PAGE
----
Would I be hijacking the thread if I ask whether anyone here puts in a pinch of baking soda or baking powder (I never remember which it is!) to help cut some of the post-bean flatulence? Many years back I remember some Latin American colleagues swearing by this, but need verification from the ChowHound Experts. I haven't tried it because I can't remember which it is, and not sure if I believe it.


                                        3 Replies
                                        1. re: venera

                                          My mom did this all the time when I was a kid (adding baking soda to beans). I find dried beans less gas producing if I rinse them before cooking them. Gets rid of some of the excess sugars that us humans don't digest too well.

                                          I'm a dried bean fan, but keep canned beans on hand for quick meals and emergencies.

                                          1. re: venera

                                            If you just eat beans now-and-then, they're going to give you gas. But if you eat them more frequently, your body will adjust to them and not have quite as much gas.

                                            There is this product called Beano, but I bought some once and was afraid to use it because there was a warning that said you might have a reaction to it if you're allergic to penicillin.

                                            1. re: revsharkie

                                              ...Kind of the opposite theory of "the more you eat, the more you toot..."

                                              From personal experience, I can attest to the above-posted fact... my system has completely adjusted to beans now, but there was a time when even my dog would look at me funny. Stay with it. :)

                                          2. I'd agree - dried are superior, but it also depends on what you're making. Red beans and rice? That's a dish I would *only* use dried...sometimes you want those beans to be slightly more toothsome than the canned...but then talk to me about refried beans? Oh, just give me two cans and I'm off to the races...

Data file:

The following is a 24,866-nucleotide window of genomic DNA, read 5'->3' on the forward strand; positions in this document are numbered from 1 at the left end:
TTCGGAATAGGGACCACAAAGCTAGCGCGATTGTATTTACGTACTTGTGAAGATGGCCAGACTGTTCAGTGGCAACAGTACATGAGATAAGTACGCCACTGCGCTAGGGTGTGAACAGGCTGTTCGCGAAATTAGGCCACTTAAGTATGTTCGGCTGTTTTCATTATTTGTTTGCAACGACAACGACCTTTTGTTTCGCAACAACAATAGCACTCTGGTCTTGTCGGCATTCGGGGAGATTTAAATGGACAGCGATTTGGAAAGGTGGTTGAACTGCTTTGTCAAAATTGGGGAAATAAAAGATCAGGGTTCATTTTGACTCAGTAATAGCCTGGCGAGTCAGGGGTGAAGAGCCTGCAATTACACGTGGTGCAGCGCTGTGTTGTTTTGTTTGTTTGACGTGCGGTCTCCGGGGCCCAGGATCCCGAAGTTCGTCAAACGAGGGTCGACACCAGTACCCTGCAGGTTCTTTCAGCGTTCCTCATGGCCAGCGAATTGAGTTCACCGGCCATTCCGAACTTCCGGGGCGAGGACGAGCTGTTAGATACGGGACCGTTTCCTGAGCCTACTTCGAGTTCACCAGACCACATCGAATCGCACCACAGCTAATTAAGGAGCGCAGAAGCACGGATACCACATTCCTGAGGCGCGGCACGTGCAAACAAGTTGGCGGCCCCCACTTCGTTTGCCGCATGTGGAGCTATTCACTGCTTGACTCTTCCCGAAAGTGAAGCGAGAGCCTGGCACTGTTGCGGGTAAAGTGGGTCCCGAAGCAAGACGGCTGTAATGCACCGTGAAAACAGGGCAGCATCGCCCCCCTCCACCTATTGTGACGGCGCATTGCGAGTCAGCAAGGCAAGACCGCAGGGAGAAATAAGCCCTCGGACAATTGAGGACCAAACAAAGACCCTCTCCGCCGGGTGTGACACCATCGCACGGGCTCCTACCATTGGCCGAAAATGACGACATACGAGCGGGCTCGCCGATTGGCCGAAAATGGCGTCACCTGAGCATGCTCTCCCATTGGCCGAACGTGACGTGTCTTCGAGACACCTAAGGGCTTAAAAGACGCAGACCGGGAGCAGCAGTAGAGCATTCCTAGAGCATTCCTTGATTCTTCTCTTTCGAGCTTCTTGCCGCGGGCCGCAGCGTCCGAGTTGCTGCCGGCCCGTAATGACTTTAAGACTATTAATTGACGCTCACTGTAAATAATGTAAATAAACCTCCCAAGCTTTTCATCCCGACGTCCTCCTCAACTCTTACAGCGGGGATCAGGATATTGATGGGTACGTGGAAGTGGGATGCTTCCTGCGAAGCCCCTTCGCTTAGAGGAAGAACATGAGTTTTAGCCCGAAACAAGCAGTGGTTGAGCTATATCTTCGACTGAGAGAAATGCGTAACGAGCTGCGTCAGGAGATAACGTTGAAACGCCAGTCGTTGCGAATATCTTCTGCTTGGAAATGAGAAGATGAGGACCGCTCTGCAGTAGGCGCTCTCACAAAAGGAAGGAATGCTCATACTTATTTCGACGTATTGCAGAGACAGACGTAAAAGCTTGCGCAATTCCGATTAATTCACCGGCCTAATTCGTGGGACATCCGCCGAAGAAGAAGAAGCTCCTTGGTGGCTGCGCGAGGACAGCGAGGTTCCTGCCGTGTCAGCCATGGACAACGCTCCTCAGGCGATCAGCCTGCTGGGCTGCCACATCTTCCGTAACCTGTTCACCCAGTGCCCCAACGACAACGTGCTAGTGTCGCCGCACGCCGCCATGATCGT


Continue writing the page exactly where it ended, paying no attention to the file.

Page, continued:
1. dried taste so much better!

                                              it took me a while to venture into cooking dried beans, i am a vegetarian too and went through cans and cans of beans.

                                              then i started with making vegetarian chili with dried pinto beans. what a world of difference, the beans are so delicious. so instead of adding beans as just another protein source, the beans are actually a great flavorful component.

                                              1. such a huge difference tastewise but an important one that I'm surprised no one has mentioned is that canned obviously has preservatives and other canning additives, whereas you're just dealing with the bean when it comes to dried; and the price difference cannot be beat.

                                                1 Reply
                                                1. re: bigjeff

                                                  probably no one has mentioned it because the process of canning itself preserves the food, so it's unnecessary to add "preservatives and other canning additives." It's possible to can without even salt.

                                                2. I definitely recommend getting dried ones.
                                                  For one, dried beans can be used to make a great number of wonderful vegetarian soups, and they can be simple yet give wonderful flavor (not easy for vegetarian soup, esp non-pureed or creamy). And how can one cook Tuscan white beans with canned ones?
                                                  Another thing is that some beans are as far as I know only available in dried form. I love the nutty taste of black garbanzo beans but I never seen them canned.
                                                  And of course, canned beans tend to be overcooked and mushy. I find the problem worst with black beans, which sometimes come out almost as a gulp rather than individual beans.
                                                  For more ideas, I highly recommend Lorna Sass's Great vegetarian cooking under pressure.

                                                  1. I received my Rancho Gordo beans today. Order them for the amazingly cool calendar, if nothing else!
                                                    Although I shelled and froze beans when in season, I've almost depleted my supply and this seems the next best thing. They have a huge number of varities and even offer recipes.

                                                    1. I'd think there have to be some enzymes lurking around in them dried beans vs. what may be still alive in canned beans. My vote would go for the dried beans.

                                                      That said, let me say, that I am unwilling to devote the time to using fresh beans, tho' I know it would be better, healthwise and tastewise.